Posted by Kevin on June 18, 2014.
Bang on time, Zbot’s back. Admittedly, it’s Zbot rather than specifically GOZeus, but it’s pretty much the same malware.
Two weeks ago, the NCA warned:
Action taken by the NCA to combat the threat will give the UK public a unique, two-week opportunity to rid and safeguard themselves from two distinct but associated forms of malware known as GOZeuS and CryptoLocker.
Europol, FBI, NCA and others disrupt the Gameover Zeus botnet — claim a 2 week window for users to get clean
That two weeks expired at midnight last night. And this morning, bang on time, AppRiver’s Jonathan French posted a new blog:
Early this morning a small malware campaign started up claiming to be daily customer statements from “Berkeley Futures Limited” (real company, but messages are spoofed). The payload was an attached .zip file that was password protected… Currently we are blocking this malware with over 40,000 hits so far this morning.
And, you got it, inside the zip file is a dropper that reaches out to a Russian IP that tries to download Zbot.
But it’s not a very professional implementation of the malware. First of all, the attached file claims to be a Zip file while it is in reality a Rar file – so unless the person receiving the email has a Rar unpacker, it won’t be a problem.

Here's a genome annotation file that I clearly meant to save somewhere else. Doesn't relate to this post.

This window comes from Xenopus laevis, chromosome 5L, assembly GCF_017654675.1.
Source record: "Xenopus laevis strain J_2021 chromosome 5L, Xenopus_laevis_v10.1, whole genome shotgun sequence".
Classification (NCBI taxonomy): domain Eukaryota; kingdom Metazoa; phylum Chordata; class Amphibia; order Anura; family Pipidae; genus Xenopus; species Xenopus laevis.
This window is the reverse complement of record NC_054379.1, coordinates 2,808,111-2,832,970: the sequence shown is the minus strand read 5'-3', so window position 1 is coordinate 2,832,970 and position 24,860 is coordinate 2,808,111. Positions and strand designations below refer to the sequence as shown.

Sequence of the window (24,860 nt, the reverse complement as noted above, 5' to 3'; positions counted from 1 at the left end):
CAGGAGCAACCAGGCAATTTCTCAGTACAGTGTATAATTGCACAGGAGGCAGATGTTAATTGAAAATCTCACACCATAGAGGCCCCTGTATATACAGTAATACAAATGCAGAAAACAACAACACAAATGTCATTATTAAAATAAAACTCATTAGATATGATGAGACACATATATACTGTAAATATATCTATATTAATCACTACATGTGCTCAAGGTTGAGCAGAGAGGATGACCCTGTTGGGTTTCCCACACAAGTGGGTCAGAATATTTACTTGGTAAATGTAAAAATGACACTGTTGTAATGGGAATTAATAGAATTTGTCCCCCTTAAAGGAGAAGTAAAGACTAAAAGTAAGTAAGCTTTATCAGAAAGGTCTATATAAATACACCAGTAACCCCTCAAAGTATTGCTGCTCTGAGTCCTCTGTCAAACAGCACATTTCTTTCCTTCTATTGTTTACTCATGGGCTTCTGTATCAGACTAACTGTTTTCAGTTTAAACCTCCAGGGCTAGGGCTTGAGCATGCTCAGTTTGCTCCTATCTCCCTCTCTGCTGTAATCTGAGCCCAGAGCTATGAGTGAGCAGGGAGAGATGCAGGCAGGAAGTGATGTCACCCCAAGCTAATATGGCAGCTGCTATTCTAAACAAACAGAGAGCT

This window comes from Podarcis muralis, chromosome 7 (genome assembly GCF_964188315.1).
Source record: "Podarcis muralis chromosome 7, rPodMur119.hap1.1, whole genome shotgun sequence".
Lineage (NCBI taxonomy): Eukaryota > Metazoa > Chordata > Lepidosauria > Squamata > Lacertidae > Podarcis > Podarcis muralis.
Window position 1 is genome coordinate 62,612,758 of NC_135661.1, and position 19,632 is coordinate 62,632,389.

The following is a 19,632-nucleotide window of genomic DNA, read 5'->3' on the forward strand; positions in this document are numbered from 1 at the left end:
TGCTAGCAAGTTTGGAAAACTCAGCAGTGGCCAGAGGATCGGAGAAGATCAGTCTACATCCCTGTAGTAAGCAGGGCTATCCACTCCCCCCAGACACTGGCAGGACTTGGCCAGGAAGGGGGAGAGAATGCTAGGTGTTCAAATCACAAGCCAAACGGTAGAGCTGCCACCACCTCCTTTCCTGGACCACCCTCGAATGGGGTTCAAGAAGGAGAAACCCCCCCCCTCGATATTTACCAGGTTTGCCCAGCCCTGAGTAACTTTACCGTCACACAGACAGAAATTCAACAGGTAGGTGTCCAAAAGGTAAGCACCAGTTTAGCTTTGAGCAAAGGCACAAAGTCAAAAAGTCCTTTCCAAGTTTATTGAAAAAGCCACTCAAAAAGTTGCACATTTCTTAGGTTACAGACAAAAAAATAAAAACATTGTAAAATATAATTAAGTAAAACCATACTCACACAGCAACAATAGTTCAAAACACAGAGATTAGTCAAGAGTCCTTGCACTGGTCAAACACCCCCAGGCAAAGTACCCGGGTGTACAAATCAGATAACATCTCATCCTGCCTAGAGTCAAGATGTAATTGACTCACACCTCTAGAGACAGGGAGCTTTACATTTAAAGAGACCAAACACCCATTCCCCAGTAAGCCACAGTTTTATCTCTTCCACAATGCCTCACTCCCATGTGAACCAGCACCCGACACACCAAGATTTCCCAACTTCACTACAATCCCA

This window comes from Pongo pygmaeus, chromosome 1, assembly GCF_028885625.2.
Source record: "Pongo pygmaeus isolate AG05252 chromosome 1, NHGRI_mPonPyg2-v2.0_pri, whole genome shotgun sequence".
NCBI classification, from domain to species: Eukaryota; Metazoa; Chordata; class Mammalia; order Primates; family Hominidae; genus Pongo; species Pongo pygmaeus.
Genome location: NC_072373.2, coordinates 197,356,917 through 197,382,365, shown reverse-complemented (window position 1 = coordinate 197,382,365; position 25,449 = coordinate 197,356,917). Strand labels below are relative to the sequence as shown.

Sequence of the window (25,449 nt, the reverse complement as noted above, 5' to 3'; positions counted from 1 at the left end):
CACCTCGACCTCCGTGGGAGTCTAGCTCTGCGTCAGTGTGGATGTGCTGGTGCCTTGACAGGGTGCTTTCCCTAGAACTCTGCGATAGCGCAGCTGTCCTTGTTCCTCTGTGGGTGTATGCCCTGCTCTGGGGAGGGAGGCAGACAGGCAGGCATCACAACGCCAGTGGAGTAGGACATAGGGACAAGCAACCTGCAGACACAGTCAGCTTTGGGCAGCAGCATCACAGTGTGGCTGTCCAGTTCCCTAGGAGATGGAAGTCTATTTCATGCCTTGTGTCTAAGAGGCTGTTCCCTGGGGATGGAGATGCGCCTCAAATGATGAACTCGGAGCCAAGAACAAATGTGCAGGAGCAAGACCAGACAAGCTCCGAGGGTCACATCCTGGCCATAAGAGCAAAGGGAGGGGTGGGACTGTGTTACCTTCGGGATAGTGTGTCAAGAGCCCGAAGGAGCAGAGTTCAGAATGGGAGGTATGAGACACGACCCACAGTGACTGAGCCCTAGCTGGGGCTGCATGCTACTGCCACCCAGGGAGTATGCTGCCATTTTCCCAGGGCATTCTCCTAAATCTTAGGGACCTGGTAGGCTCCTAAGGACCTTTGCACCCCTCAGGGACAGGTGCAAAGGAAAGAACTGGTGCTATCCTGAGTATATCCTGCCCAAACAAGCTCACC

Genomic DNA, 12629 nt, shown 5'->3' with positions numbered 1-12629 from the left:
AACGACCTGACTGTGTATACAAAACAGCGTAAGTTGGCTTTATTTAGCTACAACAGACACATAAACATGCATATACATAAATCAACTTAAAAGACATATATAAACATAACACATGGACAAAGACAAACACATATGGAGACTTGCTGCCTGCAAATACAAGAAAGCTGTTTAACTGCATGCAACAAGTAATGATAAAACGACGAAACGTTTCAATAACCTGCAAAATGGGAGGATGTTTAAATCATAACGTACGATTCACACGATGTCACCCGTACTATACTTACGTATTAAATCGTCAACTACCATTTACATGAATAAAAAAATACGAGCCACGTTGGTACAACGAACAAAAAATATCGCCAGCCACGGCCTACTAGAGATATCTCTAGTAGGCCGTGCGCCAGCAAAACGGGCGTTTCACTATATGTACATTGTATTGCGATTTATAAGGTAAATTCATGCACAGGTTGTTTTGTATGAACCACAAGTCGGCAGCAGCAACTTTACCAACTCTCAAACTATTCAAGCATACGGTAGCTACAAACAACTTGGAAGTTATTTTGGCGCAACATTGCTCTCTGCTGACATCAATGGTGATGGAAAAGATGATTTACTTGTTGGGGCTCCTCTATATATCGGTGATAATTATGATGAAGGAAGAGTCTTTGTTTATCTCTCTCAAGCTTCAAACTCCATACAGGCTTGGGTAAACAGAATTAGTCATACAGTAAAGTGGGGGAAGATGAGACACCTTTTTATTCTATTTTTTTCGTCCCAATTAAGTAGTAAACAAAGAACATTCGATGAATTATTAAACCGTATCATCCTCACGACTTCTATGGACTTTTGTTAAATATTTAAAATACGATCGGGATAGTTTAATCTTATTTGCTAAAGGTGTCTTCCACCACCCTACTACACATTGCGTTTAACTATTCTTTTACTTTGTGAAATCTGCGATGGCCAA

Secondly, the password for the ‘zip’ file is included in the email body – a pretty clear red flag. As French notes, “if the password is in the email, that sort of defeats the whole reason of being secure and having a password.”
And thirdly, the delivered Zbot (if it ever gets delivered) tries to reach out to a second Russian IP – but fails to make contact.
Purely coincidentally, you understand, just before the 2-week expiry, GCHQ yesterday announced that it would start to share its threat intelligence. At the same time, and not given any particular importance, it commented that Sir Iain Lobban would imminently “confirm GCHQ’s involvement, as one of a number of bodies, in the disruption of the GameOverZeus malware, in an operation recently announced by the National Crime Agency.”
Is the juxtaposition of these two statements purely coincidence? Is it too far a stretch of the fanciful imagination to wonder if GCHQ’s threat intelligence had become aware of the planned start of this new campaign, and consequently the NCA told everyone they had just two weeks to get their defences in order? Nice idea, but yes, probably too fanciful…Submitted in: News, News_malware |